Dubrovnik, Croatia has long been called the “pearl of the Adriatic,” and it’s not hard to see why: the charming coastal city’s smooth marble streets and old stone buildings practically sparkle under the Mediterranean sun.
But if Dubrovnik is the pearl of the Adriatic, I hereby dub Rovinj – a small picturesque fishing port filled with red-roofed buildings that range in color from golden yellow to soft pink to fiery orange – the jewel of the Adriatic.
The town of Rovinj is situated on a small peninsula bordered by the Adriatic Sea on three sides. Every inch of the peninsula is covered by colorful buildings, public squares and stone streets – built right up to the water’s edge – creating the illusion that that town is rising straight out of the sea.
A stark contrast from the rustic vineyards and walled hilltop villages of Green Istria (but located less than one hour away by car) Rovinj embodies the very essence of Blue Istria: colorful winding alleyways, sapphire blue water lapping the rocky shore, and the smell of the sea in the air.
But much like the small towns of Green Istria, modern-day Rovinj has a heavy Italian heritage and influence. If Green Istria can be compared to Tuscany or Umbria, Blue Istria is like the Italian Riviera.
Stroll Through Rovinj’s Old Town
Rovinj is small and walkable, and (like in most cities in Croatia) cars are not allowed in the old town area. There’s a paid parking lot just outside the old town, just a few minutes’ walk from the entrance to the historic part of the city.
As you pass through the alleyway that connects the modern part of the city with the old town, you’ll sense an immediate change in atmosphere; the streets are narrower, the buildings are older and more colorful, the architecture is more ornate, and the energy is lively and festive.
Wandering through Rovinj’s old town, you’ll pass plentiful cafes, souvenir shops, art galleries, and boutiques selling bold jewelry and breezy scarves. Grisia is Rovinj’s main artist’s street, lined with galleries and shops where local artists will wave you inside to browse their collections.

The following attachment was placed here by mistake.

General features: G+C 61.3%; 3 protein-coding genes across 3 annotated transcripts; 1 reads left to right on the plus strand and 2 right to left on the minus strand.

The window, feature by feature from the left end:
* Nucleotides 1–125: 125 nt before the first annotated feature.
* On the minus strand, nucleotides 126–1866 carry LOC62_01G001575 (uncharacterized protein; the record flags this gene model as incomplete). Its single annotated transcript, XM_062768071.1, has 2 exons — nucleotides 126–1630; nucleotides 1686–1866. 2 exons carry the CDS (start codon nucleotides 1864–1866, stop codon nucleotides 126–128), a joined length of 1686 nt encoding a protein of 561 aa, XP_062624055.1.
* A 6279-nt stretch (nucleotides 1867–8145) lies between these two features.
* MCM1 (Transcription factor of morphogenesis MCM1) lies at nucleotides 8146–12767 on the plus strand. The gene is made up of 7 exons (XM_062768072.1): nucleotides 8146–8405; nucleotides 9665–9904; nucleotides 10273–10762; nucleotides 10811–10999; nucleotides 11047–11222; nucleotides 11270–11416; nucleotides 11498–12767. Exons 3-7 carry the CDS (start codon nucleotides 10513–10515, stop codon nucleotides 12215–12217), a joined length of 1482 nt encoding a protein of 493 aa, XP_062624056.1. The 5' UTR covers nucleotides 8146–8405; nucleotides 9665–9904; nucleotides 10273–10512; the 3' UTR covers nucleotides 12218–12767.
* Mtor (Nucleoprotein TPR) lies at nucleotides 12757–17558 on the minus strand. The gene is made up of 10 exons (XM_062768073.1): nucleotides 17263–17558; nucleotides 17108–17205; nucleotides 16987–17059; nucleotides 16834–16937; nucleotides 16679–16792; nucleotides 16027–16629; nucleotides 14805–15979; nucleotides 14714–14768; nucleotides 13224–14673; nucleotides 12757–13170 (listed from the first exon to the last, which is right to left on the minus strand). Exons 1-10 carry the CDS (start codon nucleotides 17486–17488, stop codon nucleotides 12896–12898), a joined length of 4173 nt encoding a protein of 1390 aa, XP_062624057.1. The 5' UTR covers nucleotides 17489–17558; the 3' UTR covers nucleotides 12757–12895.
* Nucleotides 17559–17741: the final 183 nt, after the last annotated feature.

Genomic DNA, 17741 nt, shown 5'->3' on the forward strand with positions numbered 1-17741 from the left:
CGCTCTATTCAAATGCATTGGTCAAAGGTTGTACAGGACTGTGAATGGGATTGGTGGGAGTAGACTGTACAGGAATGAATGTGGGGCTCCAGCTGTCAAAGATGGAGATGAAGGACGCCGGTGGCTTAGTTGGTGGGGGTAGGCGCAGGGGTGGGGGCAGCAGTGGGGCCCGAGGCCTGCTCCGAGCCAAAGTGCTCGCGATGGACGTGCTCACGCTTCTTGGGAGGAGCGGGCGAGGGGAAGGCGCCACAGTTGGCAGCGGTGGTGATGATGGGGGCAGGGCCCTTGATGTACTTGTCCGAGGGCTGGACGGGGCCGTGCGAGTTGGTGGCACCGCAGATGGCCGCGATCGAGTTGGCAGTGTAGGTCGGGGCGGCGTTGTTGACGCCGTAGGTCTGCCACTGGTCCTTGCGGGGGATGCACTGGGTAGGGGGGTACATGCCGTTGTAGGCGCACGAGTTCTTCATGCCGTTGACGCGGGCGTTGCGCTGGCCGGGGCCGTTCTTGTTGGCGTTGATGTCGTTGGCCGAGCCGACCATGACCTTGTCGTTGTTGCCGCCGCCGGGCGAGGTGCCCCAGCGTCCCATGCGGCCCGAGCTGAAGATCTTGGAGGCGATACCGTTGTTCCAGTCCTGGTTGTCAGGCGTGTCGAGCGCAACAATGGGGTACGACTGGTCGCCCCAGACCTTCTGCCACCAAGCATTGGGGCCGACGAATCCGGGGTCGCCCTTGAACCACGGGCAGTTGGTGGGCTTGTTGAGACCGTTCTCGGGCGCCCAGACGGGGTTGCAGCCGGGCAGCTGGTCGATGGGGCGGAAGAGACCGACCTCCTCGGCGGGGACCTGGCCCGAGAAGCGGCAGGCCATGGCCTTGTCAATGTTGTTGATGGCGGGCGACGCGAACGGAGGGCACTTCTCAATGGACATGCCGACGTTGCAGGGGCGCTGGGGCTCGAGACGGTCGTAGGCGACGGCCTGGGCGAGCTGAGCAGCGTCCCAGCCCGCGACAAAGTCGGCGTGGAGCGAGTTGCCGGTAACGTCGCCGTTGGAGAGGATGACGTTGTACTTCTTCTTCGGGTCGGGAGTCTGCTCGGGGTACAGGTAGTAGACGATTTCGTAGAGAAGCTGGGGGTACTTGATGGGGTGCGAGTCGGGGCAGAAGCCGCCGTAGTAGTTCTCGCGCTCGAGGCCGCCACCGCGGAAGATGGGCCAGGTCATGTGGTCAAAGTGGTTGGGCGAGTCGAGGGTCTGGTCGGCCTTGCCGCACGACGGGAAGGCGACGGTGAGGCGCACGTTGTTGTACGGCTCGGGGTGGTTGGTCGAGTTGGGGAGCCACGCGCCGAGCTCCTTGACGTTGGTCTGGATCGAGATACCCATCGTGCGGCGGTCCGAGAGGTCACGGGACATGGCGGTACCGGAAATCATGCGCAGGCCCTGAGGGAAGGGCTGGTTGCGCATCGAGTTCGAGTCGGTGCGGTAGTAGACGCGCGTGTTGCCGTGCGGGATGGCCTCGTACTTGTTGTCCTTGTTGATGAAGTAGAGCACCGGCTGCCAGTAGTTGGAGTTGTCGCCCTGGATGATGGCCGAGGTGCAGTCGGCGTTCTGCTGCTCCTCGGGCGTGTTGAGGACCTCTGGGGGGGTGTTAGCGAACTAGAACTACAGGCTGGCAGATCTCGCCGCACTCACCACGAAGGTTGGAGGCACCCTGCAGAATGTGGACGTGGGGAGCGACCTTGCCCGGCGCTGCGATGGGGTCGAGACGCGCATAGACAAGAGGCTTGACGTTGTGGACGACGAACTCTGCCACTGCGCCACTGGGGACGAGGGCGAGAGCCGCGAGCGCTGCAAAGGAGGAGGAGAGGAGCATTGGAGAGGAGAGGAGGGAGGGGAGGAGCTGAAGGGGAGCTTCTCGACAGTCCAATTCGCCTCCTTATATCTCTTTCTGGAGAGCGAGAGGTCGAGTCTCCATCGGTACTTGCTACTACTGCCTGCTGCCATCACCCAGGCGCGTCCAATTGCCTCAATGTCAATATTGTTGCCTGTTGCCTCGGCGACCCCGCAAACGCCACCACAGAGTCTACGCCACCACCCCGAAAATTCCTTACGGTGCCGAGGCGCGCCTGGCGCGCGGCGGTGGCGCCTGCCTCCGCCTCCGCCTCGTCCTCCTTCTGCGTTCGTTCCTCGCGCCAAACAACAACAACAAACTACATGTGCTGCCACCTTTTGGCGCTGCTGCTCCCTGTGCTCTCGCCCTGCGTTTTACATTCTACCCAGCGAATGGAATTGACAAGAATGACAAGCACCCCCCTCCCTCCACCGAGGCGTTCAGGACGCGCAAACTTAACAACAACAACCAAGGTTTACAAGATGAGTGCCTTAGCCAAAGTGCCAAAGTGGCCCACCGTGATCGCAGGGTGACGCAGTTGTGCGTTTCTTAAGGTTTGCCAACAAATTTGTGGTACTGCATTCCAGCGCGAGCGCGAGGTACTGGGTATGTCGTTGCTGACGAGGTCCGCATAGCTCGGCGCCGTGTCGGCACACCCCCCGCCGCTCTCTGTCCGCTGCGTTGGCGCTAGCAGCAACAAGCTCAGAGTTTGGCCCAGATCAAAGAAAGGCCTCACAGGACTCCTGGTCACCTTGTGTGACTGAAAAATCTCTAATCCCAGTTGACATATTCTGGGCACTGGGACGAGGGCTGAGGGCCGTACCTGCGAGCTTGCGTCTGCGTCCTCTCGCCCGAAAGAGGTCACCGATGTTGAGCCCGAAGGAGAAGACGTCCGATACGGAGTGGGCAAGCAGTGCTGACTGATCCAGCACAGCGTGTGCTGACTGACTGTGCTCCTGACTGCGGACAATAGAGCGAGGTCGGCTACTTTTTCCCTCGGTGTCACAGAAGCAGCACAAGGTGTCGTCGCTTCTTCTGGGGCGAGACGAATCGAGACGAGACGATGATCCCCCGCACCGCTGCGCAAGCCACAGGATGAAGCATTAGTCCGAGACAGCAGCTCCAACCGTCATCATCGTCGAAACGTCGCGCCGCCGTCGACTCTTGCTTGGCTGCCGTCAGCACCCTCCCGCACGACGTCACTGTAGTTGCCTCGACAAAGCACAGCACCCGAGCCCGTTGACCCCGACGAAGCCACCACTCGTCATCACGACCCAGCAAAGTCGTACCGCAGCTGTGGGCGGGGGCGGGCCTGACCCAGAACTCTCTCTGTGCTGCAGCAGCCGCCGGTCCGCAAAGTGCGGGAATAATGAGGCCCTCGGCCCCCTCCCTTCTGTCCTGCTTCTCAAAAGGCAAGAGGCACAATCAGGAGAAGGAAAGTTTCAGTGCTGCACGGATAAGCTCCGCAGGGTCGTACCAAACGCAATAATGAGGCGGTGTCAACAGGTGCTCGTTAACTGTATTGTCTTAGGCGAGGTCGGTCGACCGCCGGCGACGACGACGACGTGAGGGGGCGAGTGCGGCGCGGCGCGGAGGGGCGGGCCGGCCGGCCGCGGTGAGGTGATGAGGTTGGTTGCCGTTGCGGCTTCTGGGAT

Climb the St. Euphemia Bell Tower
As you make your way uphill towards the waterfront, you’ll inevitably stumble across the Church of St. Euphemia, the focal point of Rovinj’s skyline. This pretty Baroque church is filled with a number of paintings and other artistic treasures from the 15th – 17th centuries, but for me, the true highlight was making my way to the top of the bell tower to enjoy the views.
Enjoy Plentiful Seafood, Pastas, Pizzas, and Gelato
There’s no shortage of places to grab a bite in Rovinj, ranging from casual cafes to fine dining. Here, you can order tasty pasta dishes topped with fragrant truffles or fresh seafood, flavorful pizzas and soups, and fluffy, cloudlike gelato.
We had our best gelato just outside old town, in the Port of Rovinj. This bustling area of the city is a joy to visit; you can enjoy a leisurely lunch at one of the waterfront restaurants, watch the fishing boats sail into the port, or simply grab a gelato and enjoy the sea breeze and sunshine.
Many travelers opt to base themselves in Rovinj and take day trips to the various other towns located throughout coastal and inland Istria. Alternatively, Rovinj is an easy and entertaining daytrip from almost anywhere in the region (like Motovun).
Have you ever been to the Istrian Peninsula in Croatia? If so, did it conjure up images of Italy, the way it did for me?